Press statement

17 April 2017

The Ahmed Kathrada Foundation reiterates its support for Palestinian political prisoners, over a thousand of whom have embarked on a hunger strike.

Palestinians from across political lines began an indefinite hunger strike in Israeli jails today, marking Palestinian Prisoners’ Day.

The hunger strike has been spearheaded by jailed Palestinian leader, Marwan Barghouthi. Known as the ‘Palestinian Mandela’, Barghouthi was last year nominated for the Nobel Peace Prize. On April 15, Barghouthi marked his 15th consecutive year in prison after being sentenced to five life terms in jail by Israel.

In 2013, anti-apartheid struggle veteran Ahmed Kathrada and Barghouthi’s wife, Fadwa, launched a global campaign on Robben Island calling for the release of Barghouthi and all Palestinian political prisoners. Over the last five decades about 800 000 Palestinians have been jailed by Israel; some 6500 are currently behind bars.

Neeshan Balton, the Executive Director of the Kathrada Foundation, said, “A hunger strike is not only the most peaceful form of resistance, but is also the last resort by a prisoner to demand basic human rights. The Palestinian prisoners are calling for an end to solitary confinement and administrative detention; fortnightly family visits without cancellation or interference; appropriate medical care including an end to medical neglect of prisoners; releasing prisoners with disabilities or terminal illness; as well as specific requests around access to education and humane transportation of prisoners. (For a full list of demands put forward by the prisoners, read here.)

“The mass support for the hunger strike amongst prisoners is a show of unity and is symbolic of the courage that has become synonymous with simply being Palestinian. Barghouthi himself, in an opinion piece about the hunger strike, wrote: ‘Our chains will be broken before we are, because it is human nature to heed the call for freedom regardless of the cost.’”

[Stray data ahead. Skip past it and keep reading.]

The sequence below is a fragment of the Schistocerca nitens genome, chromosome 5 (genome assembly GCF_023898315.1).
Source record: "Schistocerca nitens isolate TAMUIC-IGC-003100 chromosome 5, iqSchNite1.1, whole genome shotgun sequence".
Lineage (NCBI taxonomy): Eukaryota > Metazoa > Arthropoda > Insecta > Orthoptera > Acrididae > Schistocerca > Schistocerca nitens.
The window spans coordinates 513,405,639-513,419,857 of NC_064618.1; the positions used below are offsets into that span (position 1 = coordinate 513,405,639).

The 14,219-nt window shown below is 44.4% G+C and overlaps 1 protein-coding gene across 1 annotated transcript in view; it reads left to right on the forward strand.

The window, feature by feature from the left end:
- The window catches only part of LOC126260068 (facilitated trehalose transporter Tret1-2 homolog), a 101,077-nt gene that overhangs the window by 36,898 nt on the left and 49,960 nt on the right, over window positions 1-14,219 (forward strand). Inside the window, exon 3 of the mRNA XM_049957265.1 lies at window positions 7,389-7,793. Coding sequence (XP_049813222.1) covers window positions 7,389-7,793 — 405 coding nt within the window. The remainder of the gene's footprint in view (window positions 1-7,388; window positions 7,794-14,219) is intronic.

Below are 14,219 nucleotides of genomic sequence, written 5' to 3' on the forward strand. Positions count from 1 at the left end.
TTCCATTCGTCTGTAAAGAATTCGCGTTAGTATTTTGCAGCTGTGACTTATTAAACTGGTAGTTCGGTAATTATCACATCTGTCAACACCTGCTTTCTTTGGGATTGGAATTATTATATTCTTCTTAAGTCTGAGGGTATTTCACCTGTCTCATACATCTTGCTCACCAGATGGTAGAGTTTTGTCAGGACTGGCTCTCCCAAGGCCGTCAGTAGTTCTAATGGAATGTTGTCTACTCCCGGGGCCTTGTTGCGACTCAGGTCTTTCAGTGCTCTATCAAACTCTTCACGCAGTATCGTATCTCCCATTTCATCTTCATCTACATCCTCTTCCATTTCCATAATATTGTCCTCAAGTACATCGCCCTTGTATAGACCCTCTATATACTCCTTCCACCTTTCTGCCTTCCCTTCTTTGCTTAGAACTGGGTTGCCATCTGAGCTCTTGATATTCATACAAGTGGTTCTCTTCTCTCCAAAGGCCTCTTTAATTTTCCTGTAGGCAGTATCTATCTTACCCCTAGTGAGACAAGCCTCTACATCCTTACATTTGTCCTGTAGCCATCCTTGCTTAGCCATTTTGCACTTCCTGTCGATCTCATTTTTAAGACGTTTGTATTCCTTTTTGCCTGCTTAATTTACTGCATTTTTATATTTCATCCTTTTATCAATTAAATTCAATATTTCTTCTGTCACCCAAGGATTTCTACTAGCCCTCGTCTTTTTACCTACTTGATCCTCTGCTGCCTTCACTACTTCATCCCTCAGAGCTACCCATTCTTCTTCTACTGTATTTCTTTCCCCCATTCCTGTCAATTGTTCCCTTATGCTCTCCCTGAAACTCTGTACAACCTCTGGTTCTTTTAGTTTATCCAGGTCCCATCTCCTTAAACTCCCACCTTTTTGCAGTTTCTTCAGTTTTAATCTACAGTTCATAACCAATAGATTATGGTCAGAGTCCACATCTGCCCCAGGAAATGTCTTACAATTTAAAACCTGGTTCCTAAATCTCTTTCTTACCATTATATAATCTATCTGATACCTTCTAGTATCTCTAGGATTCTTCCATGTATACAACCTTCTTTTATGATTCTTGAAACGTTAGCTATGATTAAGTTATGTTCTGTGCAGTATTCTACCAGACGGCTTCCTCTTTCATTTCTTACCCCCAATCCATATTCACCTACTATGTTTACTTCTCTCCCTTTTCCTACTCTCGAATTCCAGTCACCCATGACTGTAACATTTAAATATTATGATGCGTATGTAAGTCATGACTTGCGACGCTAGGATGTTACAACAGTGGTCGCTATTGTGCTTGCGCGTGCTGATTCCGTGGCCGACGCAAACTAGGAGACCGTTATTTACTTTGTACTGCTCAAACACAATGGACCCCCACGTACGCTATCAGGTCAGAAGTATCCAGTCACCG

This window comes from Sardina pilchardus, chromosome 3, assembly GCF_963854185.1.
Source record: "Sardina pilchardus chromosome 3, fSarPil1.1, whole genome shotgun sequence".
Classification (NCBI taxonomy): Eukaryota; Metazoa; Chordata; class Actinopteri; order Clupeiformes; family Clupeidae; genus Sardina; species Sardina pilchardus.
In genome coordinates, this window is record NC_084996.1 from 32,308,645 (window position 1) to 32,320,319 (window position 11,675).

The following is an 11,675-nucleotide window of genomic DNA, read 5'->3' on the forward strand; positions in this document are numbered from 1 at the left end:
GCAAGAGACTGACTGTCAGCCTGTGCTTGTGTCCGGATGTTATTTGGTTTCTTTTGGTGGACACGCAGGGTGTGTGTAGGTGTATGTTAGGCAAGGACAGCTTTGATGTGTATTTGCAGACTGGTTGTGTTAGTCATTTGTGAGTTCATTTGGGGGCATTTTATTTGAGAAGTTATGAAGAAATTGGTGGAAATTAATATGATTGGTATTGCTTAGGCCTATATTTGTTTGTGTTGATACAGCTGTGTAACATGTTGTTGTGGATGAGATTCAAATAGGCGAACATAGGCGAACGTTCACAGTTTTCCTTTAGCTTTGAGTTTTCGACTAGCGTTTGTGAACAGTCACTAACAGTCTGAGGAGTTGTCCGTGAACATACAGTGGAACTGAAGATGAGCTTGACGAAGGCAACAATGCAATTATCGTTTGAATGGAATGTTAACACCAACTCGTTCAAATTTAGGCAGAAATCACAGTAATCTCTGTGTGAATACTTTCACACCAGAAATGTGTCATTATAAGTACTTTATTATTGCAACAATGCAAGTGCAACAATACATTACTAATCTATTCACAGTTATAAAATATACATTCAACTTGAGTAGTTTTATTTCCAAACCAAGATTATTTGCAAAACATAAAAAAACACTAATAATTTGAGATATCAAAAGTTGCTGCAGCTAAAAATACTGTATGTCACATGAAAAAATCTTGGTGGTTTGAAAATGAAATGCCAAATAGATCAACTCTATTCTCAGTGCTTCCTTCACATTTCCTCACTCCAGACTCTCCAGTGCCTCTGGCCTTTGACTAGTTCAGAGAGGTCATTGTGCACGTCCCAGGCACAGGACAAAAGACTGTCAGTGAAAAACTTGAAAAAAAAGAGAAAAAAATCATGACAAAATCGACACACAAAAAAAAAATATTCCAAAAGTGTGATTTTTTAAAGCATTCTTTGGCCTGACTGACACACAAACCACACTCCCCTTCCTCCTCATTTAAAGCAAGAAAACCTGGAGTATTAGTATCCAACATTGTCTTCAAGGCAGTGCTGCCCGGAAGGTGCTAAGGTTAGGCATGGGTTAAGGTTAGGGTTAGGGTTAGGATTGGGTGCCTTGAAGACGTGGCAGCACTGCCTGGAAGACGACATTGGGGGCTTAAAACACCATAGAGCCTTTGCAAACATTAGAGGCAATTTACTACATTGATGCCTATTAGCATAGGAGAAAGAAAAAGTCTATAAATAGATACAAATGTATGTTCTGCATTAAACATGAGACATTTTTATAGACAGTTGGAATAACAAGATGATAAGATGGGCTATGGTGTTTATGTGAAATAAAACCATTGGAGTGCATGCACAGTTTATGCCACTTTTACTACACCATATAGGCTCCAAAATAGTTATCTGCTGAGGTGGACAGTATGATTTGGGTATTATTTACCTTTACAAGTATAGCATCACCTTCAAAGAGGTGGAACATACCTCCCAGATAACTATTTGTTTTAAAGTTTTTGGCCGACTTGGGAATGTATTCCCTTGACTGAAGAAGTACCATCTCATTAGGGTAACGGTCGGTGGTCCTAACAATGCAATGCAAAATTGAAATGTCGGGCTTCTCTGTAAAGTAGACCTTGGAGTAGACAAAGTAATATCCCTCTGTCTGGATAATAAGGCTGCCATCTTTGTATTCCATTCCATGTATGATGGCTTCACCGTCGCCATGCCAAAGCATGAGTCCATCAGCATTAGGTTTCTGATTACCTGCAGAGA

Balton said that the struggle of Palestinian political prisoners, was one that South Africans could understand in context of our own apartheid past. “Kathrada would often talk about the sadistic behaviour of some of the apartheid warders who raided their cells in May 1971, while they were on hunger strike in solidarity with SWAPO prisoners. One of Kathrada’s more painful memories of the Island was how the guards strip searched them on May 28. Due to the cold and hunger, Govan Mbeki, who was elderly, collapsed. History has taught us though, that eventually, freedom and dignity triumphed. It is this very freedom and dignity that we believe will be victorious in Palestine as well.”

Balton said that Kathrada would often marvel at the resilience of the Palestinian people.

“During a visit to Palestine in 2013, Kathrada was shocked to find that there were prisoners who had served longer sentences than Nelson Mandela. Their cause resonated very strongly with him as a former political prisoner.”

Balton also thanked the Palestinian people for honouring Kathrada’s memory. “Just a few weeks ago, Fadwa Barghouthi visited South Africa for the launch of a movie on Marwan’s life. Fadwa expressed concern at Kathrada’s ill health at the time. Following Kathrada’s passing, Fadwa, together with parties across the political spectrum in Palestine came together to pay tribute to him. We would like to thank the Palestinian people and its leadership for this gesture,” he stated. “We reiterate our continued solidarity for your struggle for freedom. We hope that you would be able to carry our message of strength to Marwan Barghouthi, and the hundreds of others who have joined him in the hunger strike. As Barghouthi himself said, we are confident that ‘this new hunger strike will demonstrate once more that the prisoners’ movement is the compass that guides our struggle, the struggle for Freedom and Dignity, the name we have chosen for this new step in our long walk to freedom.’”



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